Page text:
Here’s how the Seattle Seahawks grade out in their 24-3 victory over the New York Giants on Monday night at MetLife Stadium:
For such a one-sided game, Seattle’s offense didn’t do a whole lot. Seattle gained just 281 yards, wasn’t much of a threat with either the run or the pass, and continued to struggle on third down (3-for-12). It certainly didn’t help that quarterback Geno Smith suffered a knee injury in the second quarter, and although he returned after halftime he wasn’t his usual effective self. Twice in the third quarter Seattle could have put the game away, but the Seahawks came away with no points despite good field position. If the offense had found any kind of rhythm the final score would have been ugly.
Hard for a defense to do much more. The Seahawks tied a franchise record with 11 sacks, and this was a unit that managed just five through the first three games. Seattle allowed New York into the red zone just once, and when the Giants did finally drive into scoring position late in the third quarter, Seattle rookie cornerback Devon Witherspoon intercepted a pass at the goal line and returned it 97 yards for a touchdown. The Seahawks’ first TD was also a product of the defense as a forced fumble by Mario Edwards Jr. and recovery by Jordyn Brooks left the offense needing just seven yards for a score. And Witherspoon looks like a coming star.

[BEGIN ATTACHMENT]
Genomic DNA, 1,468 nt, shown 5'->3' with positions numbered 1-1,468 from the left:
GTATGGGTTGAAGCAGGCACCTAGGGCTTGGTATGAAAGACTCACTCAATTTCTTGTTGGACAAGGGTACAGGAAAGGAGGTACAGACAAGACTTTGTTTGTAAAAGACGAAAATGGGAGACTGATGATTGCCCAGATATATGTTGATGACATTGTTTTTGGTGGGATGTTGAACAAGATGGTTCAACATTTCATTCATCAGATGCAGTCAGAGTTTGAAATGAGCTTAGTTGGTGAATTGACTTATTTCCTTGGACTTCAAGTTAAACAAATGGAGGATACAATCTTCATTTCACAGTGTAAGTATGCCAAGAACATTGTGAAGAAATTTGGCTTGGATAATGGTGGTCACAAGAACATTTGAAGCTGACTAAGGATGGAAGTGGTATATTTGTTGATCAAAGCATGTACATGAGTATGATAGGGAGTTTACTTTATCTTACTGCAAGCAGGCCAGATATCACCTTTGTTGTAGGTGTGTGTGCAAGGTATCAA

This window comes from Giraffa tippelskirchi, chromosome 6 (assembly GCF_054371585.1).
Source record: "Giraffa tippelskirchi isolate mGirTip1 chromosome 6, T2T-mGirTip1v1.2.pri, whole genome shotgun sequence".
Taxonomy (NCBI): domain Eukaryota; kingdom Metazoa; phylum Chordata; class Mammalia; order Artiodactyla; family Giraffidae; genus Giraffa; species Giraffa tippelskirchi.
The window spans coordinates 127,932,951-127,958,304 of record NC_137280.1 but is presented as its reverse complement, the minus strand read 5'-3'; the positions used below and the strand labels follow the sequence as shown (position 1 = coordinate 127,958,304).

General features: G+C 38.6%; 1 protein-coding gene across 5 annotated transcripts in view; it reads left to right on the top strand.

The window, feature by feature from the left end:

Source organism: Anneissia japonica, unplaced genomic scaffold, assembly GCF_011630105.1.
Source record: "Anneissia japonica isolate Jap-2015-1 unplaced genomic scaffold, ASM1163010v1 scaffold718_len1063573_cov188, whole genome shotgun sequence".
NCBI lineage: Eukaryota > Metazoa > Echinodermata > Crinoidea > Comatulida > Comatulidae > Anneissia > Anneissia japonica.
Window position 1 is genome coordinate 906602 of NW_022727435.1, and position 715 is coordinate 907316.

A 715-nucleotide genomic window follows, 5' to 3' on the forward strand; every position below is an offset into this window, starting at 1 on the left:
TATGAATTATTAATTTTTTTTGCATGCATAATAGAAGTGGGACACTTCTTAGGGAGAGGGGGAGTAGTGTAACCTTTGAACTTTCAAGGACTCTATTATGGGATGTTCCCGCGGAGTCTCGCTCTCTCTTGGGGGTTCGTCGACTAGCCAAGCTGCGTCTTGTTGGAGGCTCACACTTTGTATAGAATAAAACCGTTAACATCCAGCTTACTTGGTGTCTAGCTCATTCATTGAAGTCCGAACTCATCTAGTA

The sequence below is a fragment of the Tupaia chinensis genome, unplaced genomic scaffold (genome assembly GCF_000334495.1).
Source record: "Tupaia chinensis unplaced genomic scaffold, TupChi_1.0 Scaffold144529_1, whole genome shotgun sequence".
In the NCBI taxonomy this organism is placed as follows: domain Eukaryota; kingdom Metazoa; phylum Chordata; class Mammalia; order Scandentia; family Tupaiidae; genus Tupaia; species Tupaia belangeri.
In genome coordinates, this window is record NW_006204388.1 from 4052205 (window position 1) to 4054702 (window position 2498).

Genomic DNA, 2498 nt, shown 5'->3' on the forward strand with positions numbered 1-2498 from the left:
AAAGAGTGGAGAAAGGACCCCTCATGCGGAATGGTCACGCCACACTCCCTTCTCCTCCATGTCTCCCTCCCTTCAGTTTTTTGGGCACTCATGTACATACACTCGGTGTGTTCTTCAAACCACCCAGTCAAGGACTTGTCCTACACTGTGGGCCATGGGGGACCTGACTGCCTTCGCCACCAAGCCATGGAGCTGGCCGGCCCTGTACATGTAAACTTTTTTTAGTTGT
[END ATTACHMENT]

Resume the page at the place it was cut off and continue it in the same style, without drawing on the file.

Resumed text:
A mostly solid performance by Seattle’s special teams was made to look much better when compared to the Giants, whose special teams were a disaster. Michael Dickson didn’t actually have his best day punting, but his numbers look great on the stat sheet because the Giants’ returners kept letting the ball bounce and roll inside the 20. Kicker Jason Myers yanked a 53-yard field-goal attempt wide, but made all his other kicks. Returner DeeJay Dallas has improved considerably from past years, and one 23-yard punt return set up the Seahawks in great field position. This mark is better if graded on a curve.
Pete Carroll and his staff deserve tremendous credit for two things. First, the coaches were forced to improvise with the secondary coming into the game because of injuries to cornerbacks, then were forced to improvise everywhere when players started dropping like flies in the first half. They made it work. Second, defensive coordinator Clint Hurtt recognized New York’s limitations due to a makeshift offensive line and never gave Giants quarterback Daniel Jones any time to throw. And even though it didn’t work out, it was fun to see the normally conservative Carroll go for it on fourth down when a field goal was a gimme.
There was so much hand wringing when the Seahawks lost their opener to the Los Angeles Rams. But those worries are long gone after winning three straight heading into the bye. OK, the caliber of Monday’s competition may not have been high, especially with Giants star running back Saquon Barkley out injured. But while the offense never got out of second gear, the defense is looking better every week. The concern is whether the victory was Pyrrhic, given the number of injuries sustained during the game (Jamal Adams, Damien Lewis, Jarran Reed, etc.). The Week 5 bye may have drawn groans from the Seahawks when the schedule was first announced, but it may end up coming at a needed time for Seattle.
– Nick Patterson, Herald writer